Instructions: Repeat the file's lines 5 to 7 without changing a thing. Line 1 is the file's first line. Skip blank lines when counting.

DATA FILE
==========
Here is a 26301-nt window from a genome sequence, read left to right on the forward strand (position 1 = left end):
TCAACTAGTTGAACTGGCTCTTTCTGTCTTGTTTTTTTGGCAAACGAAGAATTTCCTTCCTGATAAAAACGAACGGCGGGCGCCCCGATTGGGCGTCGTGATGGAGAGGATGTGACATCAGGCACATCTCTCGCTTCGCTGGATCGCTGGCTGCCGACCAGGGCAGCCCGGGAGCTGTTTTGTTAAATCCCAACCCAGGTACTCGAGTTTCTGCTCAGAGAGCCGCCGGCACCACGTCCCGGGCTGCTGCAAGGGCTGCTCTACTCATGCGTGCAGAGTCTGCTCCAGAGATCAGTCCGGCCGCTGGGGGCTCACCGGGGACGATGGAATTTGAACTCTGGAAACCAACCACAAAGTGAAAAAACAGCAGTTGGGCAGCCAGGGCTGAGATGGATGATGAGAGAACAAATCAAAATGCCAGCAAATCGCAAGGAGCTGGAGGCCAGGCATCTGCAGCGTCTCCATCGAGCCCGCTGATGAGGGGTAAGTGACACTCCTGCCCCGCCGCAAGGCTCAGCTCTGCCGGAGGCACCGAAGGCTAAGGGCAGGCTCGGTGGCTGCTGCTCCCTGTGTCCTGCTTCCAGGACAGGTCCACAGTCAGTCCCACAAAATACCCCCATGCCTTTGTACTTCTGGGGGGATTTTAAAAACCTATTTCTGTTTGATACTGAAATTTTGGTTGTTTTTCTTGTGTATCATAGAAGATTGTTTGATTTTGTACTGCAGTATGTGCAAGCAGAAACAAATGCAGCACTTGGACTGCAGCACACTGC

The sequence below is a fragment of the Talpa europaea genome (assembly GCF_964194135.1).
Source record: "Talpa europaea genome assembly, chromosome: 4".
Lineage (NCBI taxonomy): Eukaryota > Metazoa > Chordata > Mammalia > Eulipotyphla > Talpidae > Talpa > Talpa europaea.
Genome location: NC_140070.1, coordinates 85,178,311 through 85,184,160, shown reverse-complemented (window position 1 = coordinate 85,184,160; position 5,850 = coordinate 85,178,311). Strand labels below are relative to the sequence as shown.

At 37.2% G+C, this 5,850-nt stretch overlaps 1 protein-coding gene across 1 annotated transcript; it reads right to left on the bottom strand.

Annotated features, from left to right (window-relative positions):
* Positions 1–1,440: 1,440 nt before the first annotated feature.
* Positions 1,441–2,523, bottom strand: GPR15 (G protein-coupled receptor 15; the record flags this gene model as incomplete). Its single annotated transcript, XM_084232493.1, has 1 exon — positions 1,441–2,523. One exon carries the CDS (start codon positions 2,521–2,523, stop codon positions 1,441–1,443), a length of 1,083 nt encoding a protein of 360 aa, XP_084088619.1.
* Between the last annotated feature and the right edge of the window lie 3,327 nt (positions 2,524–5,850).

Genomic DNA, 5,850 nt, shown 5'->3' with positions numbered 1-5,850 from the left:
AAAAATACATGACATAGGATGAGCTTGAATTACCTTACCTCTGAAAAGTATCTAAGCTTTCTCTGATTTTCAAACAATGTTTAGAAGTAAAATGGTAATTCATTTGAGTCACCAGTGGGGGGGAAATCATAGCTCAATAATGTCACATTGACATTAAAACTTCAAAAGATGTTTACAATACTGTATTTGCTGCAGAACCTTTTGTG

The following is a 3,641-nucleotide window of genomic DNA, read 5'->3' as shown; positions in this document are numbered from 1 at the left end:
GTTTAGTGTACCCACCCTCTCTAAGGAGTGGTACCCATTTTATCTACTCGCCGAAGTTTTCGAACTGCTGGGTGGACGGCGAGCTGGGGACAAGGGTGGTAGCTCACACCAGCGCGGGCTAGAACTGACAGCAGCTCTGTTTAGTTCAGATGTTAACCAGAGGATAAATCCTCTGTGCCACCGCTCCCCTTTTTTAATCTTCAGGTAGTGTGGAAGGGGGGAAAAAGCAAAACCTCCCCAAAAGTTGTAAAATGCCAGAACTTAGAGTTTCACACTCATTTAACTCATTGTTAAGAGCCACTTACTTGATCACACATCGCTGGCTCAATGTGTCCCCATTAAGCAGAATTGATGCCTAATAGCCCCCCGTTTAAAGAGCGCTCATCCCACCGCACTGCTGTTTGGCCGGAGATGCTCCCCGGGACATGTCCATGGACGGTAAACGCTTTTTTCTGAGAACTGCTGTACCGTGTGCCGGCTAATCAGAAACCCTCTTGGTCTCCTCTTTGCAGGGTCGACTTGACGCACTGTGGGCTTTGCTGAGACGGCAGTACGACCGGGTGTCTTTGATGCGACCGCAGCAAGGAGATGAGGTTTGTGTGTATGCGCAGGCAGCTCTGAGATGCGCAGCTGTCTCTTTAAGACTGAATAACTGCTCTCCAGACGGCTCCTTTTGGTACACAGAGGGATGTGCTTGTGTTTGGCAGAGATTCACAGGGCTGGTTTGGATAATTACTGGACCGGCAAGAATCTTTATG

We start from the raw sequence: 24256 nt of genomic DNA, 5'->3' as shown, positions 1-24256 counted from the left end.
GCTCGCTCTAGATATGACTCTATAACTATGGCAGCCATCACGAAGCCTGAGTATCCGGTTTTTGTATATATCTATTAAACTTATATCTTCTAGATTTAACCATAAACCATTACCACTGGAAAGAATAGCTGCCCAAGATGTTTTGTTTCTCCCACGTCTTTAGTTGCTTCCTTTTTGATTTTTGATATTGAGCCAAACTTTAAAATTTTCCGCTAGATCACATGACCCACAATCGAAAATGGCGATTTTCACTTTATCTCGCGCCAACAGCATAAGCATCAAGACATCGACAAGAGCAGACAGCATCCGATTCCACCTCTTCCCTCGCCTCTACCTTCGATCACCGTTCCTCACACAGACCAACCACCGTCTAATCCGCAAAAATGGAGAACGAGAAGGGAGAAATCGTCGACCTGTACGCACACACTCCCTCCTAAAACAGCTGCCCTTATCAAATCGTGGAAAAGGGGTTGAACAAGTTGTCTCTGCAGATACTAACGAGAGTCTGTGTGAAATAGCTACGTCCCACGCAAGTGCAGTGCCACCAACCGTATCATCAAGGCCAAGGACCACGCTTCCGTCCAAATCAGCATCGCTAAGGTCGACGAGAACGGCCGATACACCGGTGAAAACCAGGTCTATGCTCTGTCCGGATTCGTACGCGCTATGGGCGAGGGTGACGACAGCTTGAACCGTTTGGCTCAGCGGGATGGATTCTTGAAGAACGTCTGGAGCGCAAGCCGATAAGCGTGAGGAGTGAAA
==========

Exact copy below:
Lineage (NCBI taxonomy): Eukaryota > Metazoa > Chordata > Mammalia > Eulipotyphla > Talpidae > Talpa > Talpa europaea.
Genome location: NC_140070.1, coordinates 85,178,311 through 85,184,160, shown reverse-complemented (window position 1 = coordinate 85,184,160; position 5,850 = coordinate 85,178,311). Strand labels below are relative to the sequence as shown.

At 37.2% G+C, this 5,850-nt stretch overlaps 1 protein-coding gene across 1 annotated transcript; it reads right to left on the bottom strand.